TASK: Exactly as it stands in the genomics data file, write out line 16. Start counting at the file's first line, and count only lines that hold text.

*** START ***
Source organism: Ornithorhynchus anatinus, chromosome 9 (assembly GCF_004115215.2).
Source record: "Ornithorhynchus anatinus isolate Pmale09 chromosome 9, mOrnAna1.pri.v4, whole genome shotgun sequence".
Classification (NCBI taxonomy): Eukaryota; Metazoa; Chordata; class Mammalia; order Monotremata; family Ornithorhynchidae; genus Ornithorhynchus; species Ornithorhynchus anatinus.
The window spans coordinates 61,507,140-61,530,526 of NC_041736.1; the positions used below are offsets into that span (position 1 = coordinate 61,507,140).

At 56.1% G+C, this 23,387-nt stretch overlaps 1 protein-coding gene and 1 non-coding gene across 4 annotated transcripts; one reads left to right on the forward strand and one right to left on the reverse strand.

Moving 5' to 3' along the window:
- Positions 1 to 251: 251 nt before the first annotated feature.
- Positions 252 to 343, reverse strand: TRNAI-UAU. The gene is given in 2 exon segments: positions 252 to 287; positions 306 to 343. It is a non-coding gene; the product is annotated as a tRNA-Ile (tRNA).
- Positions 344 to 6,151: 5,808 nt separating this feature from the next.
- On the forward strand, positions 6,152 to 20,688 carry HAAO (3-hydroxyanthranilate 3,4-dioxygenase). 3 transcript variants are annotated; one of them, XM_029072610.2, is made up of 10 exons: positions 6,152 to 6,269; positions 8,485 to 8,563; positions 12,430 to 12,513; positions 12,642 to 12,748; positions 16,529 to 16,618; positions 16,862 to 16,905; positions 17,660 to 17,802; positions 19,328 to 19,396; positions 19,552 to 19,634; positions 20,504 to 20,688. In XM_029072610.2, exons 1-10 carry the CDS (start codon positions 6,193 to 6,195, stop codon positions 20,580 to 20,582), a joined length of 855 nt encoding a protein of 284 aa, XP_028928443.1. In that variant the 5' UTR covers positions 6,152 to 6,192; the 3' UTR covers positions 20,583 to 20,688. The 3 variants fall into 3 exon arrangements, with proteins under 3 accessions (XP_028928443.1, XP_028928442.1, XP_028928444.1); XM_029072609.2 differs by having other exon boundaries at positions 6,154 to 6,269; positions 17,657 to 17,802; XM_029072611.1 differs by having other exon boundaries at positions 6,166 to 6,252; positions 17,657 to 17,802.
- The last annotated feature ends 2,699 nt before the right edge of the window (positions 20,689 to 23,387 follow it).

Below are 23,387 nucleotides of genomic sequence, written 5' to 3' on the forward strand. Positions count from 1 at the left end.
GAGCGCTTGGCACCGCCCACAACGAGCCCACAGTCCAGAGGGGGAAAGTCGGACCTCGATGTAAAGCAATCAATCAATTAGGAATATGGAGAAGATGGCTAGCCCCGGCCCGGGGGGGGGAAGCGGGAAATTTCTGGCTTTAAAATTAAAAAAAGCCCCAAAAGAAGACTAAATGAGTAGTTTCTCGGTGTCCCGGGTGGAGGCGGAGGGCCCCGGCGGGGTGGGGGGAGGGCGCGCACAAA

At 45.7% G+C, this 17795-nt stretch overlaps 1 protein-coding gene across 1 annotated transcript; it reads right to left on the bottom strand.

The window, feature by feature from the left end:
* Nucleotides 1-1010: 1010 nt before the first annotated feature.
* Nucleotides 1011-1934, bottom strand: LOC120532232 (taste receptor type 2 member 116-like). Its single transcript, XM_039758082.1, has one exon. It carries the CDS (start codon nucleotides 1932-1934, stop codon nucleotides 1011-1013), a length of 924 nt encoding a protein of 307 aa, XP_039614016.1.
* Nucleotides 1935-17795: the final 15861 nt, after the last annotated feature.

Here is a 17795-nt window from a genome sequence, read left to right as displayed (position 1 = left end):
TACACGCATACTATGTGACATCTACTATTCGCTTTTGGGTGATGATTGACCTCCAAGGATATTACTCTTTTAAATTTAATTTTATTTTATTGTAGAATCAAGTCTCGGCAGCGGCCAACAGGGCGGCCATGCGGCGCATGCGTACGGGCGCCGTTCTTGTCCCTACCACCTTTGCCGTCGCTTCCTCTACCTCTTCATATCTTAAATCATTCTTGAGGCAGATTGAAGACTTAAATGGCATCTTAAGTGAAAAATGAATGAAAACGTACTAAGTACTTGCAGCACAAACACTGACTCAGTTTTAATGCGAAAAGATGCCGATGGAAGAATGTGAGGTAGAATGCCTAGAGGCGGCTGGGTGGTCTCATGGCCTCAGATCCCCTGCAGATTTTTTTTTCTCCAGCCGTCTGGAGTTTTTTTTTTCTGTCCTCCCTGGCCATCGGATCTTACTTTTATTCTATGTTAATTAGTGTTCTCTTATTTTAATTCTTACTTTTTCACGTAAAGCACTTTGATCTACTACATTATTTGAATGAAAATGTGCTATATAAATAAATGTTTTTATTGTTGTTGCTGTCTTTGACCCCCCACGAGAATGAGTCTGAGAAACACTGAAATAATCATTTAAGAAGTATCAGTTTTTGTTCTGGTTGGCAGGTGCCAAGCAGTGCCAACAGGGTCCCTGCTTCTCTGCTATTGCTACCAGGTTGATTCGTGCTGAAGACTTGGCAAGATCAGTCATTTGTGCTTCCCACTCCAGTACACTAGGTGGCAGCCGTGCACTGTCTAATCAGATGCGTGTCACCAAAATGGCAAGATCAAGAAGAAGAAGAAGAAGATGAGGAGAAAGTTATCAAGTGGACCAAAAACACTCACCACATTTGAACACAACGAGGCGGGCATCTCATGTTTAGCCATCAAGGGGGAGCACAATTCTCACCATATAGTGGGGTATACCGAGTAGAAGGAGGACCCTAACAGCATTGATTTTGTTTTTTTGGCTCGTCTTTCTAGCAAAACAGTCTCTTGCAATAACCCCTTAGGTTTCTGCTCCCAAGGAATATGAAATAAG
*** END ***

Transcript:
* Nucleotides 1-1010: 1010 nt before the first annotated feature.